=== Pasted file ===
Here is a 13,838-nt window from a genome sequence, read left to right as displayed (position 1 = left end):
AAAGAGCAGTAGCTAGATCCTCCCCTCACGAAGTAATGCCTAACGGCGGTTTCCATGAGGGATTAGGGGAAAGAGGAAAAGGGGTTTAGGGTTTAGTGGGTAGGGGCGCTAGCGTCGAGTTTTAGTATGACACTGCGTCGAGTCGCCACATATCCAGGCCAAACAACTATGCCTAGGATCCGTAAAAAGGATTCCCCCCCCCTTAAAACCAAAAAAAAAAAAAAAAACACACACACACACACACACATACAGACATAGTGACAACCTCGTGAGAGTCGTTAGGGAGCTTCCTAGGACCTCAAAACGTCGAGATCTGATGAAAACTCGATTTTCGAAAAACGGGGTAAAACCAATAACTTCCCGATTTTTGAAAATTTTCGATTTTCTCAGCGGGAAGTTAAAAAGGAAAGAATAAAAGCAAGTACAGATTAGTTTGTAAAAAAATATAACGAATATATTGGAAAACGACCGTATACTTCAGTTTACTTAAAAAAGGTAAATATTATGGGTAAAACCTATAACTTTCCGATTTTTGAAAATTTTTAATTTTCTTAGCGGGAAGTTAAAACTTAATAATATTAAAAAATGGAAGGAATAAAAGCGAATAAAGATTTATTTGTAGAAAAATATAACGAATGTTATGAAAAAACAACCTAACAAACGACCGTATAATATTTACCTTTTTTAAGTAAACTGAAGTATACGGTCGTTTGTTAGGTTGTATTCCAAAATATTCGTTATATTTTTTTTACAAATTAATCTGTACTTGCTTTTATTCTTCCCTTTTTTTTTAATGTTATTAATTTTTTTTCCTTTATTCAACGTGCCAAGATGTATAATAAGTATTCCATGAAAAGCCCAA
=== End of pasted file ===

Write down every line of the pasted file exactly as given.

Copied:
Here is a 13,838-nt window from a genome sequence, read left to right as displayed (position 1 = left end):
AAAGAGCAGTAGCTAGATCCTCCCCTCACGAAGTAATGCCTAACGGCGGTTTCCATGAGGGATTAGGGGAAAGAGGAAAAGGGGTTTAGGGTTTAGTGGGTAGGGGCGCTAGCGTCGAGTTTTAGTATGACACTGCGTCGAGTCGCCACATATCCAGGCCAAACAACTATGCCTAGGATCCGTAAAAAGGATTCCCCCCCCCTTAAAACCAAAAAAAAAAAAAAAAACACACACACACACACACACATACAGACATAGTGACAACCTCGTGAGAGTCGTTAGGGAGCTTCCTAGGACCTCAAAACGTCGAGATCTGATGAAAACTCGATTTTCGAAAAACGGGGTAAAACCAATAACTTCCCGATTTTTGAAAATTTTCGATTTTCTCAGCGGGAAGTTAAAAAGGAAAGAATAAAAGCAAGTACAGATTAGTTTGTAAAAAAATATAACGAATATATTGGAAAACGACCGTATACTTCAGTTTACTTAAAAAAGGTAAATATTATGGGTAAAACCTATAACTTTCCGATTTTTGAAAATTTTTAATTTTCTTAGCGGGAAGTTAAAACTTAATAATATTAAAAAATGGAAGGAATAAAAGCGAATAAAGATTTATTTGTAGAAAAATATAACGAATGTTATGAAAAAACAACCTAACAAACGACCGTATAATATTTACCTTTTTTAAGTAAACTGAAGTATACGGTCGTTTGTTAGGTTGTATTCCAAAATATTCGTTATATTTTTTTTACAAATTAATCTGTACTTGCTTTTATTCTTCCCTTTTTTTTTAATGTTATTAATTTTTTTTCCTTTATTCAACGTGCCAAGATGTATAATAAGTATTCCATGAAAAGCCCAA